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What Are the Education Requirements for Becoming a Barber?
Are you ready to get behind the barber’s chair and start snipping hair and shaving faces? If so, it’s essential to make sure you get the right training and licensure first to avoid delaying the start of your barbering career.
Barbering is pretty close to cosmetology as far as what it requires of students. Training hours can vary quite a bit between states, but in general, you can expect to spend between 1500 and 2100 hours learning how to become a barber. Some states go even further and require a set amount of those hours to involve hands-on practice.
In addition to hitting the training hours required for your state, you’ll have to learn a specific set of skills that you’ll be tested on. Barbering schools tend to cover hair cutting, head and face shaving, use and sanitizing of barbering tools, chemical processes, and skin care.
Selecting the right school can give you confidence in the fact that you’ll learn important and relevant skills while meeting or exceeding your training requirements. Look for barbering schools that are accredited by the Accrediting Commission of Career Schools and Colleges.
What Are the Initial Licensing Requirements for Barbers?
Before you can begin working on your own and making a name for yourself as the best barber in town, check out the licensing requirements for your state. Depending on which state you live in, your new career may be licensed by the Board of Cosmetology or a separate Board of Barbering.
You’ll likely have to provide proof of your training hours through your school, including proof of hours worked with clients and different techniques. Once your application is accepted, you can sit for the barbering exam. The barbering exam typically includes a written part and a skills component.
After passing the test, you have to pay your licensure fee and finally get your barbering license. Fees vary between states, but you may spend between $25 and $100 on your initial licensure.
This might seem like a lot of work, especially if you’ve never worked in a licensed profession before. However, licensing is a crucial part of this field because it protects consumers and guarantees that the barbering professionals they choose have been adequately trained and tested before being allowed to work independently.
How Do I Renew my Barber’s License?
As long as you want to remain a barber, you have to keep up on the license renewal requirements of the state you live in. The vast majority of states require renewal every two years, but the schedule can differ between states. In some states, you have to renew by your birthday. In other states, all licenses expire on the same day every two years. Make sure you check out your state’s Board of Cosmetology or Board of Barbering, since missing your renewal date can cost you work opportunities and extra fees.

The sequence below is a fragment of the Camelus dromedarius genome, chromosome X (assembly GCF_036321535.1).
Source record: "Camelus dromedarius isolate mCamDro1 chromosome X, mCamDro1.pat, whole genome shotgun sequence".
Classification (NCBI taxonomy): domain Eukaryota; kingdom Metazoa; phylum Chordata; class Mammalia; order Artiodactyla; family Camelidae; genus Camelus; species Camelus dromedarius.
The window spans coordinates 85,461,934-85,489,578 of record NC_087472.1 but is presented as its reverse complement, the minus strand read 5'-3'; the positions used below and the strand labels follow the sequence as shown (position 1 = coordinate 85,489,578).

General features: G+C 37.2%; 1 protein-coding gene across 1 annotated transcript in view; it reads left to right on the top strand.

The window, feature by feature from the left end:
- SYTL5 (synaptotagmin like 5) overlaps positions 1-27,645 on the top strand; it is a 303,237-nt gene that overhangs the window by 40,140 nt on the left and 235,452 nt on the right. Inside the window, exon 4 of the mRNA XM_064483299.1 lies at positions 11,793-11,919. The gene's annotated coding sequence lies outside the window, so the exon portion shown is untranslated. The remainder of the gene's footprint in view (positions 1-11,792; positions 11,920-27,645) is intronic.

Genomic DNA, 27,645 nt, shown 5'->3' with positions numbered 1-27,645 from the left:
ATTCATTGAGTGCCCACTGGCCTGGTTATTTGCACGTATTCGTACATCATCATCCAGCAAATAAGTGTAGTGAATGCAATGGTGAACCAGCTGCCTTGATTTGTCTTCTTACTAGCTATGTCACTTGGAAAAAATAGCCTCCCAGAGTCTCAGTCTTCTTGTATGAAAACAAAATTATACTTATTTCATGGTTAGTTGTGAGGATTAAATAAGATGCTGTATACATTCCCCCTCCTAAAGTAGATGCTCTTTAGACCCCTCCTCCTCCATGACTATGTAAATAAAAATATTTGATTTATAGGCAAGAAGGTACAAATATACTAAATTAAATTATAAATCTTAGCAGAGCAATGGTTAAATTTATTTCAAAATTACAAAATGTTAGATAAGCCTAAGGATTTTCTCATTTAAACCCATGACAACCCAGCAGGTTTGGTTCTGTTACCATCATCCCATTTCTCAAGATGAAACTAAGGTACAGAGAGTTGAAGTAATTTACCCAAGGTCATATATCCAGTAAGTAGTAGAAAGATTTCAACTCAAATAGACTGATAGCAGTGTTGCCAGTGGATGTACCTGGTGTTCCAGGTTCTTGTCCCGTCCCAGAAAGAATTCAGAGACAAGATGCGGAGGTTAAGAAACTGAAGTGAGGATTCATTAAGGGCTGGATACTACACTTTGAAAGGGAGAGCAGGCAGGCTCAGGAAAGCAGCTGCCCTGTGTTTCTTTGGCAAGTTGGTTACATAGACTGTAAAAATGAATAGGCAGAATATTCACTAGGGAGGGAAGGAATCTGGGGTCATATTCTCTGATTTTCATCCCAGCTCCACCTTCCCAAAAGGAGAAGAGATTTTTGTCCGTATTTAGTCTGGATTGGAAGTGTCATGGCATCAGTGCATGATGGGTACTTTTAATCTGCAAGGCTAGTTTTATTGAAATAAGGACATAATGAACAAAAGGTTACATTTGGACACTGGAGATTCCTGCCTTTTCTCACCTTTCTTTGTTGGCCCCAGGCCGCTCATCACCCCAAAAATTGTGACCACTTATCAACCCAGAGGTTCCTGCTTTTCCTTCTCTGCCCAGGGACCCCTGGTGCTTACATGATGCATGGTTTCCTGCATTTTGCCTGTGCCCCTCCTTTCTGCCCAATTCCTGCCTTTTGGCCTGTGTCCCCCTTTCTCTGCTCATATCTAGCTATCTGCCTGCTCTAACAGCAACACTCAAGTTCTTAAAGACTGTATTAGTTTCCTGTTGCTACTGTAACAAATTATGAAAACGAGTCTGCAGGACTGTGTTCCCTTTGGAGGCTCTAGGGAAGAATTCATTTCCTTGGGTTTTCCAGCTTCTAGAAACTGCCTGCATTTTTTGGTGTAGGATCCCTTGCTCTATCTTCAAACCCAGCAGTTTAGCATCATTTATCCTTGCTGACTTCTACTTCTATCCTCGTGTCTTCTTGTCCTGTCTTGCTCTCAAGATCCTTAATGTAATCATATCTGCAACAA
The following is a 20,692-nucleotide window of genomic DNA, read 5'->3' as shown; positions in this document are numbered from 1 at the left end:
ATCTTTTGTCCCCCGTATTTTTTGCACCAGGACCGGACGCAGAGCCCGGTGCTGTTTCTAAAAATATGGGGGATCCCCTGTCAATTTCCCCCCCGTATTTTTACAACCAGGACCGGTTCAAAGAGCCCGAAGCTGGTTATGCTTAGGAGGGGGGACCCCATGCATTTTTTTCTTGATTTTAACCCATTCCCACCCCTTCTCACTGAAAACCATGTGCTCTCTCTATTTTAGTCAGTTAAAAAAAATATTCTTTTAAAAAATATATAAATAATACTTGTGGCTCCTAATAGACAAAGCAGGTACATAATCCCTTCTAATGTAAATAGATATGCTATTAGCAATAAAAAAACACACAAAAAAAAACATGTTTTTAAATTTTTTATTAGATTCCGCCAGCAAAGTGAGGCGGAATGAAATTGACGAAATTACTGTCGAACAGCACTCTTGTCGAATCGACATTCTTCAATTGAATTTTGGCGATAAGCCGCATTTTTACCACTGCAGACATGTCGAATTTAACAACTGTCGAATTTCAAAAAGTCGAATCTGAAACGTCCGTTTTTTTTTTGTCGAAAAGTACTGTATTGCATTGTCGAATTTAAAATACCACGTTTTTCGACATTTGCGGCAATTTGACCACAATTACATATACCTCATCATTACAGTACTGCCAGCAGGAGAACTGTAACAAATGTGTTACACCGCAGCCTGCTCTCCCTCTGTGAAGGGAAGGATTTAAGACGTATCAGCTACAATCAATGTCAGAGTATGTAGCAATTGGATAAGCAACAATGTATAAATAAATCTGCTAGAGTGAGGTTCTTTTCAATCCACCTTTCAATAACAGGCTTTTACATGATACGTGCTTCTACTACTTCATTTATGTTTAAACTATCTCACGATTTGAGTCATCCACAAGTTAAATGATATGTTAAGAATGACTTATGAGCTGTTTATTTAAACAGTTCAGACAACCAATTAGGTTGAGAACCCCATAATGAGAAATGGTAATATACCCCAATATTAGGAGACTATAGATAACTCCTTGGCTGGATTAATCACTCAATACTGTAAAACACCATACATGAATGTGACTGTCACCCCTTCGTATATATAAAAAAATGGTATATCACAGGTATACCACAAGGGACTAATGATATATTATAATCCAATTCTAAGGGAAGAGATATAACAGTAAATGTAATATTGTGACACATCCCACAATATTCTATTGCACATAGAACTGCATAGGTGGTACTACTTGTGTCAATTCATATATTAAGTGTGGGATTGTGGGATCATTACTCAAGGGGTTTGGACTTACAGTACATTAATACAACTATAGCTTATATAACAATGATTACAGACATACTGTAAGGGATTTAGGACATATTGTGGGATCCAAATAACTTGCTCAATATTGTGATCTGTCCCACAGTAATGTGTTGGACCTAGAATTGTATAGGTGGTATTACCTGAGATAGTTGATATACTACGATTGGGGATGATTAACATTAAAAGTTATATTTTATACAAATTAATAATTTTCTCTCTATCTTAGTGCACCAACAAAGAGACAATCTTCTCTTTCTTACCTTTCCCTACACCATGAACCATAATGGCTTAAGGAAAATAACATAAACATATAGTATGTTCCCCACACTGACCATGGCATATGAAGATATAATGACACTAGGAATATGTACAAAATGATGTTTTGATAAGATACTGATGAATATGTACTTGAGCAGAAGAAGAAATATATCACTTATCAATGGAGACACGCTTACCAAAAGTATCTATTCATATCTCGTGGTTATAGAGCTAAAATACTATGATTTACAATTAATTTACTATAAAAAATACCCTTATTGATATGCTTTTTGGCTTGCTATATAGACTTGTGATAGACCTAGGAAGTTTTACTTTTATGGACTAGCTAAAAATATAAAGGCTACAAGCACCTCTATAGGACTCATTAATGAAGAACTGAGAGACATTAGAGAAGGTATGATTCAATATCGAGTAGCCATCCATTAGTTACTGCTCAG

You may or may not have to earn continuing education credits to keep your license active. A growing number of states are requiring continuing education hours to make sure that you are totally up-to-date on the newest techniques and standards in your field. Among the states that do require continuing education, CEU hours tend to range from four hours per two-year period to 12 hours per two-year period.
Barber Licensing Requirements By State
Alabama / Alaska / Arizona / Arkansas / California / Colorado / Connecticut / Delaware / Florida / Georgia / Hawaii / Idaho / Illinois / Indiana / Iowa / Kansas / Kentucky / Louisiana / Maine / Maryland / Massachusetts / Michigan / Minnesota / Mississippi / Missouri / Montana / Nebraska / Nevada / New Hampshire / New Jersey / New Mexico / New York / North Carolina / North Dakota / Ohio / Oklahoma / Oregon / Pennsylvania / Rhode Island / South Carolina / South Dakota / Tennessee / Texas / Utah / Vermont / Virginia / Washington / West Virginia / Wisconsin / Wyoming
Can I Transfer My Barber’s License to Another State?
While reading about the licensing requirements for your home state, you might be starting to wonder if you are stuck in your state once you get your license. Luckily, most states have reciprocity and license transfer agreements that give you the chance to take your barbering license to another state.
To qualify for reciprocity, the requirements you meet to get your first barber’s license must be equal to or greater than the licensing requirements in the state you are moving to. If you have fewer training hours than what you need, you may be able to make them up in your new state or with work experience.
This can be a costly process, since you have to pay fees at every turn. First, you’ll likely have to pay your home state to send proof of licensure to your new state. Then, you must pay the reciprocity fee in your new state, which is often between $50 and $100. If you have to take any additional tests or enroll in training courses, you may have to come up with additional money for those expenses.
Be sure to investigate what it takes in your state to get licensed as a barber, so you are prepared to make the best decision about school and training.